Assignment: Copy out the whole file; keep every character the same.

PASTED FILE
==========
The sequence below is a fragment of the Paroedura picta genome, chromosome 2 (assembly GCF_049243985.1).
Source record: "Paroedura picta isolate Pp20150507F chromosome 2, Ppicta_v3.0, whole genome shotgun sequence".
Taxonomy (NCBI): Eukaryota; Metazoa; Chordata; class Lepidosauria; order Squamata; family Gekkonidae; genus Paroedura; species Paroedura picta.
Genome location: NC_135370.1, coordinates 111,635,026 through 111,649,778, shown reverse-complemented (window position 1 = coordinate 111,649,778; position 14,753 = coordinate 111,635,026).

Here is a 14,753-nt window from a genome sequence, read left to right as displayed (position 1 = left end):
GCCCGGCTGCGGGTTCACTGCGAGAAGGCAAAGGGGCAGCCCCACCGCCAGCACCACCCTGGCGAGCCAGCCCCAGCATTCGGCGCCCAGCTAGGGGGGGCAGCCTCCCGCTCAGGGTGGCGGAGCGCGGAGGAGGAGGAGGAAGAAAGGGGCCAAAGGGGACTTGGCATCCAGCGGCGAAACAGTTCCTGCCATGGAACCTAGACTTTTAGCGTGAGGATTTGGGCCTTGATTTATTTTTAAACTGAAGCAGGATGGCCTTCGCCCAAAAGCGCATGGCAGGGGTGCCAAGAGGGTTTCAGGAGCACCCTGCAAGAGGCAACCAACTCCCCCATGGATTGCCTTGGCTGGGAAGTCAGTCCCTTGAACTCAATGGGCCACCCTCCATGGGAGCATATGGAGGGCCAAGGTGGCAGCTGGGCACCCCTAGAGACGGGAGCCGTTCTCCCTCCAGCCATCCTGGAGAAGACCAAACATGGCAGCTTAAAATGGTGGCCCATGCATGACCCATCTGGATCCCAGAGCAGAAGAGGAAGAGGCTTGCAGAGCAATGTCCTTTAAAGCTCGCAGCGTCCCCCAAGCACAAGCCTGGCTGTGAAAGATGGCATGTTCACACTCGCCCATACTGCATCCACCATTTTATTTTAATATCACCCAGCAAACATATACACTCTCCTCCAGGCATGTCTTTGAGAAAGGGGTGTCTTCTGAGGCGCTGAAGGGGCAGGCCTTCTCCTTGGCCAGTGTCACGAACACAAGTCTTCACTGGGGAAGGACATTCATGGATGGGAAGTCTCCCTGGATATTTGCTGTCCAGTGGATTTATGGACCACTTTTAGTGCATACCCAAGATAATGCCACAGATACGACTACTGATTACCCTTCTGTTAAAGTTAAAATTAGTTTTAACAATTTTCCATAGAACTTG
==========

The sequence below is a fragment of the Paroedura picta genome, chromosome 2 (assembly GCF_049243985.1).
Source record: "Paroedura picta isolate Pp20150507F chromosome 2, Ppicta_v3.0, whole genome shotgun sequence".
Taxonomy (NCBI): Eukaryota; Metazoa; Chordata; class Lepidosauria; order Squamata; family Gekkonidae; genus Paroedura; species Paroedura picta.
Genome location: NC_135370.1, coordinates 111,635,026 through 111,649,778, shown reverse-complemented (window position 1 = coordinate 111,649,778; position 14,753 = coordinate 111,635,026).

Here is a 14,753-nt window from a genome sequence, read left to right as displayed (position 1 = left end):
GCCCGGCTGCGGGTTCACTGCGAGAAGGCAAAGGGGCAGCCCCACCGCCAGCACCACCCTGGCGAGCCAGCCCCAGCATTCGGCGCCCAGCTAGGGGGGGCAGCCTCCCGCTCAGGGTGGCGGAGCGCGGAGGAGGAGGAGGAAGAAAGGGGCCAAAGGGGACTTGGCATCCAGCGGCGAAACAGTTCCTGCCATGGAACCTAGACTTTTAGCGTGAGGATTTGGGCCTTGATTTATTTTTAAACTGAAGCAGGATGGCCTTCGCCCAAAAGCGCATGGCAGGGGTGCCAAGAGGGTTTCAGGAGCACCCTGCAAGAGGCAACCAACTCCCCCATGGATTGCCTTGGCTGGGAAGTCAGTCCCTTGAACTCAATGGGCCACCCTCCATGGGAGCATATGGAGGGCCAAGGTGGCAGCTGGGCACCCCTAGAGACGGGAGCCGTTCTCCCTCCAGCCATCCTGGAGAAGACCAAACATGGCAGCTTAAAATGGTGGCCCATGCATGACCCATCTGGATCCCAGAGCAGAAGAGGAAGAGGCTTGCAGAGCAATGTCCTTTAAAGCTCGCAGCGTCCCCCAAGCACAAGCCTGGCTGTGAAAGATGGCATGTTCACACTCGCCCATACTGCATCCACCATTTTATTTTAATATCACCCAGCAAACATATACACTCTCCTCCAGGCATGTCTTTGAGAAAGGGGTGTCTTCTGAGGCGCTGAAGGGGCAGGCCTTCTCCTTGGCCAGTGTCACGAACACAAGTCTTCACTGGGGAAGGACATTCATGGATGGGAAGTCTCCCTGGATATTTGCTGTCCAGTGGATTTATGGACCACTTTTAGTGCATACCCAAGATAATGCCACAGATACGACTACTGATTACCCTTCTGTTAAAGTTAAAATTAGTTTTAACAATTTTCCATAGAACTTG